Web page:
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Proceedings Paper

Wind scatterometry and the status of the NASA scatterometer
Author(s): David G. Long
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Paper Abstract

The NASA Scatterometer (NSCAT) was launched in August 1996 aboard the Japanese Advanced Earth Observation System-I (ADEOS-I) as part of the NASA Earth Probes program. NSCAT is an active microwave remote sensor designed to measure winds over the ocean from space. NSCAT can measure vector (speed and direction) winds over 90% of the Earth's ice-free oceans every two days. Such data is important in weather prediction and air-sea interaction studies since winds modulate all air-sea fluxes. The Ku-band NSCAT is a follow-on to the Seasat scatterometer but has improved resolution and coverage. NSCAT is a Doppler scatterometer with 600 km wide swaths on either side of the nadir track. In comparison the C-band ERS-1/2 Active Microwave Instrument scatterometer system has only a single swath. A follow-on to NSCAT, known as SeaWinds, is in development and will be launched in 1999. The on-orbit performance of NSCAT is superb with initial data products delivered to the science team within two months of the start of data collection. This paper provides a brief overview of the NSCAT mission and its status and briefly discusses the results of the calibration and validation study and some new applications of NSCAT data.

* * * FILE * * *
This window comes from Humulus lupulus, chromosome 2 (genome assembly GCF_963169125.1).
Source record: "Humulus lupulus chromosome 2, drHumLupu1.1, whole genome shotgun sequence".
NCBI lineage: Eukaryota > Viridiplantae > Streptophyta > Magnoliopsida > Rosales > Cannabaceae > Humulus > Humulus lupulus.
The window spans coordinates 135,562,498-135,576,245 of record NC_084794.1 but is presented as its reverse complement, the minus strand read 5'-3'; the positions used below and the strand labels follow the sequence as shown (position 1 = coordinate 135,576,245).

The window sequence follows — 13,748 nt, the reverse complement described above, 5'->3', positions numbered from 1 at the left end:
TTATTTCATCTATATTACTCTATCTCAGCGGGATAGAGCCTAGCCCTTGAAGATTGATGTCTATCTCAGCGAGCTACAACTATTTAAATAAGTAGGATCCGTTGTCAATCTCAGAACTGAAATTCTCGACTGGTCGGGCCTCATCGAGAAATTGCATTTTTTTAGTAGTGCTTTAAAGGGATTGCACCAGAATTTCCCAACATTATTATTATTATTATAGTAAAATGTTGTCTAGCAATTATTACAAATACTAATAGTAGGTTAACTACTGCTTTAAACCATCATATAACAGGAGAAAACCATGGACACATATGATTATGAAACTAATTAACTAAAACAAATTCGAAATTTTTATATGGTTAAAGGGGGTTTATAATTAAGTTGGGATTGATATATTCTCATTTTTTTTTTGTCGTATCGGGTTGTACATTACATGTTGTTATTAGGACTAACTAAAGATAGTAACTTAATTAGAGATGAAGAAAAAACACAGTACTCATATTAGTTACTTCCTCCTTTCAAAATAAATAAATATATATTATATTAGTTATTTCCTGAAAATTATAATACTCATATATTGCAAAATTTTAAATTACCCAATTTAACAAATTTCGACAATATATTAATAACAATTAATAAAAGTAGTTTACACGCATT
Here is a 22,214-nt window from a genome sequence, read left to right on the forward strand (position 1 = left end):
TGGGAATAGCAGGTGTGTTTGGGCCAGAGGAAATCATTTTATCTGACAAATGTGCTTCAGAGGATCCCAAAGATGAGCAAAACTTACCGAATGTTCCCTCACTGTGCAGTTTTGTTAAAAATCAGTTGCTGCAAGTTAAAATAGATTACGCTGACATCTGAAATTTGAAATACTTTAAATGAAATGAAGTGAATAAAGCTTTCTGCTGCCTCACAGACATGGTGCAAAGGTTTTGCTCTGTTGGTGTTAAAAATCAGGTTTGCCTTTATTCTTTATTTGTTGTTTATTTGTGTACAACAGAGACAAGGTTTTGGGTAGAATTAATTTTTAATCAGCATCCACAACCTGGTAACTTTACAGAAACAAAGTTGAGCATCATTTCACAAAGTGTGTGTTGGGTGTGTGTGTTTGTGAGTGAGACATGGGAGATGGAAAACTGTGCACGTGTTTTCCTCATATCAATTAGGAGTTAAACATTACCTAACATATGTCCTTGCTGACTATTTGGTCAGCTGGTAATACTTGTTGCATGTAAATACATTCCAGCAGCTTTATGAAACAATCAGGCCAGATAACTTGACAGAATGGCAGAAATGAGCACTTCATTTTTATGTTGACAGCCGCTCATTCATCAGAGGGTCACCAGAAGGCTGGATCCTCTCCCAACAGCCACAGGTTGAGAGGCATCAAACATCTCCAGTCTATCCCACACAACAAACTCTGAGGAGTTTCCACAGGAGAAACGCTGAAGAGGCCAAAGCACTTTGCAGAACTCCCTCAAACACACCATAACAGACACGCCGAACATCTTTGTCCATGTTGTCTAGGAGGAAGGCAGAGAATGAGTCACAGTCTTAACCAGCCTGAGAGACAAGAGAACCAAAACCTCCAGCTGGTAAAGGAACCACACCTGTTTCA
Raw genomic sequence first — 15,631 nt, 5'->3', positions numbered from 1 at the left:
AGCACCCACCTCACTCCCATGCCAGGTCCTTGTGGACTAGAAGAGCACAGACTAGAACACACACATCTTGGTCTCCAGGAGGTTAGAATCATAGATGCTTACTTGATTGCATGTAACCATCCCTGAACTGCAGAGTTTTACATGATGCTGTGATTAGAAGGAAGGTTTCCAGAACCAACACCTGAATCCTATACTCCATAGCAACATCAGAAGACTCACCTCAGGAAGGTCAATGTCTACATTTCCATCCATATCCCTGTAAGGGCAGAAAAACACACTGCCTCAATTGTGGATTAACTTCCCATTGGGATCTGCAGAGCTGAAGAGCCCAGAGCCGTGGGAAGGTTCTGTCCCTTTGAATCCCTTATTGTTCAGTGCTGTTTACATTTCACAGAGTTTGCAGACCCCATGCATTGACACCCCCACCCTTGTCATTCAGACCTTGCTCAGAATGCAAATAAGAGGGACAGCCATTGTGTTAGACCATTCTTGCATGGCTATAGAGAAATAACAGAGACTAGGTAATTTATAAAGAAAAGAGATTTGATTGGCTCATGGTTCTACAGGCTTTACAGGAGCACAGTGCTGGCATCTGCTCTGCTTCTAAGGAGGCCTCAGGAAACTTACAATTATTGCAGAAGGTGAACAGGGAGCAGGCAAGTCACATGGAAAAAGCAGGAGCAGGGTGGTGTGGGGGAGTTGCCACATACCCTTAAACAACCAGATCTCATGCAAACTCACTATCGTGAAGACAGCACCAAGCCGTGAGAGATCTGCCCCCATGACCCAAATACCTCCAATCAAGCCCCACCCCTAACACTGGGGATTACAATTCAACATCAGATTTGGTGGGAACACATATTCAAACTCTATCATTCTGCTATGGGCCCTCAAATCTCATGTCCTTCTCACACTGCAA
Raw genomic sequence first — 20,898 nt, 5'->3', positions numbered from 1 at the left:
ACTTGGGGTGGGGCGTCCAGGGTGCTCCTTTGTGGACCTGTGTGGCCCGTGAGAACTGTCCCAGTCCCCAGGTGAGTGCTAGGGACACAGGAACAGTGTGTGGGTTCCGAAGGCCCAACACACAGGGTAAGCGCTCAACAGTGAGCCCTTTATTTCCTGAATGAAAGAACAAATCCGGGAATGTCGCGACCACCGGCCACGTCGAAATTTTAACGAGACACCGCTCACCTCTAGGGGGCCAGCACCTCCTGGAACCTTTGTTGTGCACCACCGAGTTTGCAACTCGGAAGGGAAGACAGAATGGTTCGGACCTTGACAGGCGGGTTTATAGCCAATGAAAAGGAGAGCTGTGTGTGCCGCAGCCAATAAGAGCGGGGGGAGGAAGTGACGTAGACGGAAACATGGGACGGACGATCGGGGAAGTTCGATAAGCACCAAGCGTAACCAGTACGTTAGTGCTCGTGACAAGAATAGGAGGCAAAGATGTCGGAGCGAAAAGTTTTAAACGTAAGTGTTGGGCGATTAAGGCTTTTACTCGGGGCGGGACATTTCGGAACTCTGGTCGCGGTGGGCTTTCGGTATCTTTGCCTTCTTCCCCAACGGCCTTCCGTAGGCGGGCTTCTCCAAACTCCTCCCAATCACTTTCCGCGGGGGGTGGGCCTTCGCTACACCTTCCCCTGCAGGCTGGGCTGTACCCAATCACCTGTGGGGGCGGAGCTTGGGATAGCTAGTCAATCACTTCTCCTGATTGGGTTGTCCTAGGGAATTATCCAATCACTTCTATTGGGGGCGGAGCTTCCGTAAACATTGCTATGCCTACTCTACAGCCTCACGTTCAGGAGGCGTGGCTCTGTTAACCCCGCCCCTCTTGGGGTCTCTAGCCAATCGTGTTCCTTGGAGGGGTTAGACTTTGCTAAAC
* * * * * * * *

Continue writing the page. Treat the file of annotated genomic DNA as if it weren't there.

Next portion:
Paper Details

Date Published: 18 September 1997
PDF: 9 pages
Proc. SPIE 3117, Earth Observing Systems II, (18 September 1997); doi: 10.1117/12.278912
Show Author Affiliations
David G. Long, Brigham Young Univ. (United States)


Published in SPIE Proceedings Vol. 3117:
Earth Observing Systems II
William L. Barnes, Editor(s)

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